I read Rabbi Hammerman’s article on the recent Pew poll with interest. I hoped to find some positive news to pull out of that pile of depressing numbers. Instead I was treated to a wonderful example of why Jewish identification and participation among non-Orthodox Jews living in America is plummeting even as it is easier and more comfortable than ever to be a Jew in America.

Rabbi Hammerman’s ‘positive’ take-away from the poll is based on people’s pride in being Jewish. As he writes, and the emphasis is his, not mine, “Even Jews who are bringing their kids up in another religion are proud to be Jewish! That means they are not completely lost to us.” In a personal, one-on-one sense he has a point. A person who has positive associations with Judaism is more likely to engage it than one who does not. Building those positive associations is what a large part of the energy in kiruv (religious Jewish outreach) goes to and rightly so. But the person bringing up their child in a different religion while being ‘proud’ of their Jewish roots is a perfect example of why feeling good about Judaism is simply not enough.

In a statistical sense, which is all this poll can give us, it is plain that this ‘pride’ does not result in Jews committing themselves to Judaism, or even to the Jewish community. Many American Jews are proud of their Jewishness the way many Americans are proud of their German or Irish heritage. St. Patty’s day is fun, but it’s not exactly worth sacrificing other goals and desires for. It’s not worth being uncomfortable for. For instance, if your religion, which you are proud of, says that you need to marry a Jewish person but you fall in love with a gentile, what will you do? It’s pretty obvious that choosing your life partner and finding love is more important than a positive association with your cultural roots. And if your partner feels strongly that, while s/he can deal with you being a non-believer s/he wants your children to grow up in the church? Well, that may very well be a reasonable sacrifice to make. The liberal denominations of Judaism are increasingly recognizing this reality. They increasingly recognize that Judaism is less important to people than their love lives, careers, political commitments, etc., and are adapting accordingly. They are adapting by demanding less and less from their members. Marrying a Jew not important to you? No problem!

Feeling good about yourself and being accepted as you is lovely. I’m happy to agree with Rabbi Hammerman that, “We’ve officially entered the post-guilt era of American Judaism.” Unfortunately the non-Orthodox establishment hasn’t replaced that guilt with anything very meaningful, or at least anything specifically Jewish. The article seems to make the same assumption as much of the verbiage coming out of the American Jewish establishment, that there is some inherent reason Jewish continuity is important, and we should all recognize that. Perhaps because of this the Rabbi points to the importance of Holocaust education, which gives many Jews a ‘don’t let Hitler win’ sort of positive attitude toward the Jewish community. But why is Jewish continuity important? Hitler was bad, but what is so good about Judaism that’s worth holding onto? If ‘Judaism’ consists of doing and saying and believing in essentially the exact same things as the majority culture around you, then why is that something worth working to continue? Because my parents did it? Indeed, without some sort of belief in God, the divinity of the Torah and therefore the special mission of the Jewish people to bring Godliness and holiness into the world in accordance with God’s particular and peculiar commands, why place any value at all on ‘continuing’ an ancient ethnicity?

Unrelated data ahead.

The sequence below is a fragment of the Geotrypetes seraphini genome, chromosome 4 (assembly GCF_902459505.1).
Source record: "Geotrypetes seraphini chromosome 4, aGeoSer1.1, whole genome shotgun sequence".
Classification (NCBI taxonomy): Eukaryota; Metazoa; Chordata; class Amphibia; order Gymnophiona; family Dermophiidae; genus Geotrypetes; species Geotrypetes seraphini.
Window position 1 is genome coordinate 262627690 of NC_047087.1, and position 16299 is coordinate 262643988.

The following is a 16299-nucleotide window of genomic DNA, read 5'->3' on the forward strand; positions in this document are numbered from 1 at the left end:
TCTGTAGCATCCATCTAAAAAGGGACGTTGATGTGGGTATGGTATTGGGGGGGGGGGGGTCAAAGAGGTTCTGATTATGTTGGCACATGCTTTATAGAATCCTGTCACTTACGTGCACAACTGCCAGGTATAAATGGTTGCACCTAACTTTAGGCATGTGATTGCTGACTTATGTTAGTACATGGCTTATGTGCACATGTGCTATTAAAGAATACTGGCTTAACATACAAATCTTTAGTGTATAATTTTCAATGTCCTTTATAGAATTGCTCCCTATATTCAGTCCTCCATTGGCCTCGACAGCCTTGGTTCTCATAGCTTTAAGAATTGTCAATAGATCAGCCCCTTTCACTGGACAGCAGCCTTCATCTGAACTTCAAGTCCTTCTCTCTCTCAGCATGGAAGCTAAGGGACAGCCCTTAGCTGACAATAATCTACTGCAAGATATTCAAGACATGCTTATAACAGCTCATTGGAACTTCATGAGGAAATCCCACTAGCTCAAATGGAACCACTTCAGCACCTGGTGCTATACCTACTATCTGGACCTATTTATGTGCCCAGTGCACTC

The positive aspects of Judaism touted in Rabbi Hammerman’s article include nothing specific to Judaism. A lack of guilt, inclusiveness of gays and lesbians (LGBTQ), life affirming and ethical behavior, sensitivity to the plight of others. Most of these values have a place in an authentic, Jewish worldview. However, if they are all Judaism represents then why not be a Unitarian, or an Ethical Humanist, or belong to any other group that will give you a sense of community without making any significant demands of you? One where everything is in English and meets on Sunday like everybody else?

It seems that what Rabbi Hammerman is so happy about is the transformation of ‘Judaism’ in America into something that everybody can feel good about. But much of that good feeling comes from liberal Judaism becoming indistinguishable from other groups of Americans except for a few superficial ritual and cultural idiosyncrasies.

Perhaps it is a gap in what we see as the purpose of Judaism that has Rabbi Hammerman and me drawing opposite conclusions from this survey. He seems pleased to have people who call themselves Jews and have positive feelings about Judaism filling the pews two or three days a year. I, on the other hand, find that lack of substantive commitment, let alone belief and Jewish-specific purpose, in the lives of people who are Jewish depressing.

Rabbi Hammerman writes that we can bring Jews back to shul, ”If the doors are opened wide enough.” I support efforts to encourage Jewish pride and identification, but this has to be as a first step toward something greater, something more demanding, something less comfortable. When these shallow achievements become our final goals, why bother to keep the doors open at all?